Mustang Bio Announces a Phase 1 Clinical Trial Combining MB-101 (IL13Rα2‐targeted CAR T cell therapy) and MB-108 (C134 oncolytic virus) for the Treatment of Glioblastoma

MB‐101 (IL13Rα2‐targeted CAR T cell therapy) and MB-108 (C134 oncolytic virus) are well tolerated in patients with recurrent GBM in ongoing Phase 1 clinical trials

Data support potential of MB-109, the combination of MB-101 + MB-108, to optimize treatment

Research presented by City of Hope’s Dr. Christine Brown at the American Association for Cancer Research (AACR) Annual Meeting 2022

WORCESTER, MA, USA I April 13, 2022 I Mustang Bio, Inc. (“Mustang”) (NASDAQ: MBIO), a clinical-stage biopharmaceutical company focused on translating today’s medical breakthroughs in cell and gene therapies into potential cures for hematologic cancers, solid tumors and rare genetic diseases, today announced its plan to initiate a Phase I clinical trial combining CAR T cells and oncolytic virus for the treatment of recurrent glioblastoma (rGBM), supported by interim data from two ongoing investigator-sponsored Phase 1 clinical trials evaluating two clinical candidates, MB-108 (C134 oncolytic virus) and MB‐101 (City of Hope’s IL13Rα2‐targeted CAR T cell therapy). Preclinical data also presented support the safety of administering these two therapies sequentially in a regimen designated as MB-109. The data are from a late-breaking poster at the American Association for Cancer Research (“AACR”) Annual Meeting 2022.

“The data presented at the AACR Annual Meeting support the initiation of a Phase I clinical trial to evaluate combining locoregional delivery of MB-108 and MB-101 as an attractive strategy for improving outcomes for patients with rGBM. We are excited to build on the interim clinical safety and feasibility data for administering either single agent MB-101 or MB-108, as well as to take advantage of the potential of oncolytic viral therapy to make the tumor immunologically ’hot’ since clinical data suggest that CAR T cells may be more effective in an inflamed tumor microenvironment,” said Christine Brown, Ph.D., Deputy Director, T Cell Therapeutics Research Laboratory, Professor, Departments of Hematology & Hematopoietic Cell Transplantation and Immuno-Oncology, and The Heritage Provider Network Professor in Immunotherapy at City of Hope, one of the largest cancer research and treatment organizations in the United States.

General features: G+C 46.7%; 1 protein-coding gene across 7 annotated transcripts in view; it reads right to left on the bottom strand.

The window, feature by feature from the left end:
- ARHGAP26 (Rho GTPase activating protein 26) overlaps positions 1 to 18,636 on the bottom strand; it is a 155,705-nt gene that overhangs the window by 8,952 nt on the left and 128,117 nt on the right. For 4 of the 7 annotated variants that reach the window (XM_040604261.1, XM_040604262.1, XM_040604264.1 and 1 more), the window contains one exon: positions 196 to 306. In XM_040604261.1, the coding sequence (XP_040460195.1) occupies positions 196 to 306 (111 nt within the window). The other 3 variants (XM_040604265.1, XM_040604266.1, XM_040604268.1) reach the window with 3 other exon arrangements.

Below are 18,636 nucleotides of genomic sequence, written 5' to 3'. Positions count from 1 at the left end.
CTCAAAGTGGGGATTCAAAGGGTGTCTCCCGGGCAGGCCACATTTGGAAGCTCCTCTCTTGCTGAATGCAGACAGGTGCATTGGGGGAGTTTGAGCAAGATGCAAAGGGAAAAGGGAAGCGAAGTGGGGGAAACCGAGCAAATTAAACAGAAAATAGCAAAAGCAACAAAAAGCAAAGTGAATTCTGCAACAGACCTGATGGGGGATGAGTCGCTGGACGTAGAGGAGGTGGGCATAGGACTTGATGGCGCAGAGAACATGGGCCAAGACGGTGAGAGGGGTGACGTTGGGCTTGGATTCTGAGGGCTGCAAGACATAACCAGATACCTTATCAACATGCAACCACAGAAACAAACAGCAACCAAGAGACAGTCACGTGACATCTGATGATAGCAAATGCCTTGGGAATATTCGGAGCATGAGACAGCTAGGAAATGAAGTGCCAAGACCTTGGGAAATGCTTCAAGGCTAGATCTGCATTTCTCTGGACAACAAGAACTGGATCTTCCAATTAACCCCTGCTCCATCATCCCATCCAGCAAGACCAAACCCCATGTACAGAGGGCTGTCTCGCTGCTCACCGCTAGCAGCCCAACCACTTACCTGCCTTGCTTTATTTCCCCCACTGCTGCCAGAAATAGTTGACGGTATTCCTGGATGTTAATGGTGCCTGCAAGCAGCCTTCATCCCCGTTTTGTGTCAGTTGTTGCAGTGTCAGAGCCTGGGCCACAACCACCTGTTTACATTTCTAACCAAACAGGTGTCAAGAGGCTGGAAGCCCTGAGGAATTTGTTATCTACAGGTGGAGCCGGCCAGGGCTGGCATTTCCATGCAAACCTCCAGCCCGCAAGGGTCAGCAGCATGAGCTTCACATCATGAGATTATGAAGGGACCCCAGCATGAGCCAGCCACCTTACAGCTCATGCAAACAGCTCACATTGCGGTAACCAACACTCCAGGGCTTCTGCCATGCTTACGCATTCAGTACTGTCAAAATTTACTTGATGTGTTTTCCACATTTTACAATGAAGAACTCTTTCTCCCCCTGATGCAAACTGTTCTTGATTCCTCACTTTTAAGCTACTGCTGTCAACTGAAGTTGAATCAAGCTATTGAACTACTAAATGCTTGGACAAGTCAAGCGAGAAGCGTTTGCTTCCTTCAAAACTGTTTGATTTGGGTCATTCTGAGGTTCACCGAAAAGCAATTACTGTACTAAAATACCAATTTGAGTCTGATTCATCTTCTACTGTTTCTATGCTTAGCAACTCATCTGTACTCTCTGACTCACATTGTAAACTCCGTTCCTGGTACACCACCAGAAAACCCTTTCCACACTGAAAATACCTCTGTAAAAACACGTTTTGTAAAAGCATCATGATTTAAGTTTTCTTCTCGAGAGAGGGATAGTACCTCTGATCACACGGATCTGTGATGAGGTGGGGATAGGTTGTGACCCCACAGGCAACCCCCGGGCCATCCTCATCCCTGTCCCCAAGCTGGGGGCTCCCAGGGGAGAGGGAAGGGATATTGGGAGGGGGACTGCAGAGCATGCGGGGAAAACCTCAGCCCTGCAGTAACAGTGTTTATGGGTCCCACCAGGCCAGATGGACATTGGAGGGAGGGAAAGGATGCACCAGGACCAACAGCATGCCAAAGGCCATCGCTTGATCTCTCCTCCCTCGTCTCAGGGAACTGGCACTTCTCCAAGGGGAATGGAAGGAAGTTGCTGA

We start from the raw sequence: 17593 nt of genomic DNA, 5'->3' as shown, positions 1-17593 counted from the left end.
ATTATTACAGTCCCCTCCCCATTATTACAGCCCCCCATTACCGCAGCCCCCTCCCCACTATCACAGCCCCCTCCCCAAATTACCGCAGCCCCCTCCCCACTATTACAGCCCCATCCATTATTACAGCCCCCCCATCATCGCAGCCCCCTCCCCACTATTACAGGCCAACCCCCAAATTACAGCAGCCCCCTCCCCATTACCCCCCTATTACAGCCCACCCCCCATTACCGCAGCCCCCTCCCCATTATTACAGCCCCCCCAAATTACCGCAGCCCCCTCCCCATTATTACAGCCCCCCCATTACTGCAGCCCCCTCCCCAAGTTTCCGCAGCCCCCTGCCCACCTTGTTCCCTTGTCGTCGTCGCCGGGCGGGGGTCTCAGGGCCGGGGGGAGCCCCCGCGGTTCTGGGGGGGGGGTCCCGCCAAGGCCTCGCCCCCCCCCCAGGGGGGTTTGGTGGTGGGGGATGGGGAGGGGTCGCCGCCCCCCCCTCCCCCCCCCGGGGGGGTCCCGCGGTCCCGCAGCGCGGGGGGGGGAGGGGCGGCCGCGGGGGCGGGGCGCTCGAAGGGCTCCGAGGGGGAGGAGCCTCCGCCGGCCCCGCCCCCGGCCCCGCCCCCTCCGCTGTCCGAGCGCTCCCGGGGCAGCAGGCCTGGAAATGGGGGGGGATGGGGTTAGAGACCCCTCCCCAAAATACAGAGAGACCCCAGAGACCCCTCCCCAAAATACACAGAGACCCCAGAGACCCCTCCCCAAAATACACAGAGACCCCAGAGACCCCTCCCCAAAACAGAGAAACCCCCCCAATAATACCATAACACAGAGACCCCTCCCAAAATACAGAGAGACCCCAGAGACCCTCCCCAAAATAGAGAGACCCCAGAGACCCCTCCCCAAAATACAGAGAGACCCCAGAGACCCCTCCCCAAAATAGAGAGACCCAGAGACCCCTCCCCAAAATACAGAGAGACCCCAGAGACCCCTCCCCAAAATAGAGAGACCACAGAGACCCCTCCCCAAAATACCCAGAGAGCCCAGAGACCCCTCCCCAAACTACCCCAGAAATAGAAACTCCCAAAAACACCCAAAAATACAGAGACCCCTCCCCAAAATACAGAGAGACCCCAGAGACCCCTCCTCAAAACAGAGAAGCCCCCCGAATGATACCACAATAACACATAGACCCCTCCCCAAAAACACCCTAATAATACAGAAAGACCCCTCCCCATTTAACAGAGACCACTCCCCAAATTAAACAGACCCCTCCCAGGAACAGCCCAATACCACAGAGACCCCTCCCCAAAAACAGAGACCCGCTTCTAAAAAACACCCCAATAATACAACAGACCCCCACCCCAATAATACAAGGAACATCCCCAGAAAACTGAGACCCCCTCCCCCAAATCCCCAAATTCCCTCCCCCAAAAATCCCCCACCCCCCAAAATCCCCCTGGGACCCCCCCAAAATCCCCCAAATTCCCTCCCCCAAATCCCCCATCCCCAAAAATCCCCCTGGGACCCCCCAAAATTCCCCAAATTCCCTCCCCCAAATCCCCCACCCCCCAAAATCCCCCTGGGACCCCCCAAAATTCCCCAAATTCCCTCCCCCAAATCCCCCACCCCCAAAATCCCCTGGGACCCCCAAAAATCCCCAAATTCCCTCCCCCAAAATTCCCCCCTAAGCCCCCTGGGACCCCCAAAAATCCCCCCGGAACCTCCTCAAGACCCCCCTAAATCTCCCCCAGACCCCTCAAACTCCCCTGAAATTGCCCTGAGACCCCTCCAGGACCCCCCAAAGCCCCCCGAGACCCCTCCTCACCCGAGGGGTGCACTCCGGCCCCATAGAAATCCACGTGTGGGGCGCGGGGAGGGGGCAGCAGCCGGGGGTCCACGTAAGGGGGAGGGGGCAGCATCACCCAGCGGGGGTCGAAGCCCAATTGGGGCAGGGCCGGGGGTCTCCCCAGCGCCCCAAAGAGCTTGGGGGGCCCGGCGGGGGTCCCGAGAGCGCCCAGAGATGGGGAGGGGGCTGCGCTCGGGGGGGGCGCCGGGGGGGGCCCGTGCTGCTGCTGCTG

Outcomes presented by Dr. Brown from each of the clinical candidates are as follows:

MB‐101 (IL13Rα2‐targeted CAR T cell therapy)
City of Hope’s Phase 1 clinical trial (NCT02208362) evaluated the feasibility and safety of repetitive administration of locoregionally delivered MB-101 in 65 heavily pretreated patients with recurrent or refractory malignant glioma, the majority of which were rGBM. Following maximal surgical resection / biopsy, dose escalating schedules of MB-101 were administered weekly either intratumorally (“ICT”), intraventricularly (“ICV”) to the cerebrospinal fluid, or to both sites (dual ICT/ICV). Infusions appeared to be well tolerated with clinically manageable flu-like symptoms and two grade 3 events (transient encephalopathy and ataxia) possibly related to the CAR T cells. Optimization of manufacturing and administration in the final cohort of 19 evaluable patients suggest MB-101 provides a possible survival benefit versus historical controls. Two patients with high levels of intratumoral CD3+ T cells pre-therapy achieved complete responses lasting 7.5 and 31+ months, respectively.

MB-108 (C134 oncolytic virus)
University of Alabama at Birmingham (“UAB”) researchers are conducting a Phase 1 clinical trial (NCT03657576) evaluating MB-108 for rGBM that will enroll up to 24 patients. Today’s poster highlights one clinical trial participant who received a single infusion of MB-108 that was well-tolerated. MRI changes at approximately 7 weeks post-treatment could not discriminate between tumor progression and pseudoprogression. Therefore, the patient underwent tumor biopsy 7 weeks post treatment that showed necrotic areas in tumor after treatment with MB-108. Immune infiltrates, both treated and untreated, evaluated by flow cytometry at that time point suggested that MB-108-treated tumor regions exhibited T cell immune recruitment differences when compared to an untreated region, with increased numbers of CD3+ CD8+ effector T cells that express granzyme B and lower numbers of naïve T cells.

MB-109 (MB-101 (IL-13Rα2) + MB-108 oncolytic virus) 
Preclinical data from orthotopic GBM models in nude mice show that pre-treatment with MB-108 re-shaped the tumor microenvironment by increasing immune cell infiltrates, and the overall treatment with MB-109 gave no adverse reactions. These data also show that MB-109 combination therapy could be safely administered at low doses and leads to tumor shrinkage. An upcoming Mustang-sponsored Phase 1 clinical trial will evaluate the safety, tolerability, feasibility and preliminary efficacy of MB-109 in patients with IL13Rα2-positive relapsed or refractory GBM and anaplastic astrocytoma. Correlative studies will evaluate whether the combination approach can modify the tumor microenvironment, facilitate CAR T cell trafficking, and mitigate tumor immune escape by antigen loss.